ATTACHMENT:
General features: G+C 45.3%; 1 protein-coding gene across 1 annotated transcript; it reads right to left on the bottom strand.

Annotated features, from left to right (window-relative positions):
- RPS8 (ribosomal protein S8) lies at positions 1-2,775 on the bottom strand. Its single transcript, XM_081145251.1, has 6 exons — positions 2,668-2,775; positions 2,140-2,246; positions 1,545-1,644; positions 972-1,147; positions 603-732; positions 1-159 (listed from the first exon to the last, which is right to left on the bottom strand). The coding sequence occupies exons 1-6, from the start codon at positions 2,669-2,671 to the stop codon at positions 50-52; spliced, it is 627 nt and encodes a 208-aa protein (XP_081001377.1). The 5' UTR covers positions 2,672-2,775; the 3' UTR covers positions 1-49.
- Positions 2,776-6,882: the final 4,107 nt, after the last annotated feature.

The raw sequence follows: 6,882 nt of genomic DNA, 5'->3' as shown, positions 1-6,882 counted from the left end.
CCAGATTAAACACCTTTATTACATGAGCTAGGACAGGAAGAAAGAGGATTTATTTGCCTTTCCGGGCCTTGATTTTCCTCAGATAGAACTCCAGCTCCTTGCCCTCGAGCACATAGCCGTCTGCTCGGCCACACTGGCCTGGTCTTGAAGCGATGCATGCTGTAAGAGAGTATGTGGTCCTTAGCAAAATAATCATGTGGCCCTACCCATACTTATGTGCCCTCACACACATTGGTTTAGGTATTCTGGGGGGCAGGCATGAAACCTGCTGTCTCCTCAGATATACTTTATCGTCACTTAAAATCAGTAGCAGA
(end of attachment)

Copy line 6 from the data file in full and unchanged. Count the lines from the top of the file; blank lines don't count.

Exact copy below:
CCAGATTAAACACCTTTATTACATGAGCTAGGACAGGAAGAAAGAGGATTTATTTGCCTTTCCGGGCCTTGATTTTCCTCAGATAGAACTCCAGCTCCTTGCCCTCGAGCACATAGCCGTCTGCTCGGCCACACTGGCCTGGTCTTGAAGCGATGCATGCTGTAAGAGAGTATGTGGTCCTTAGCAAAATAATCATGTGGCCCTACCCATACTTATGTGCCCTCACACACATTGGTTTAGGTATTCTGGGGGGCAGGCATGAAACCTGCTGTCTCCTCAGATATACTTTATCGTCACTTAAAATCAGTAGCAGA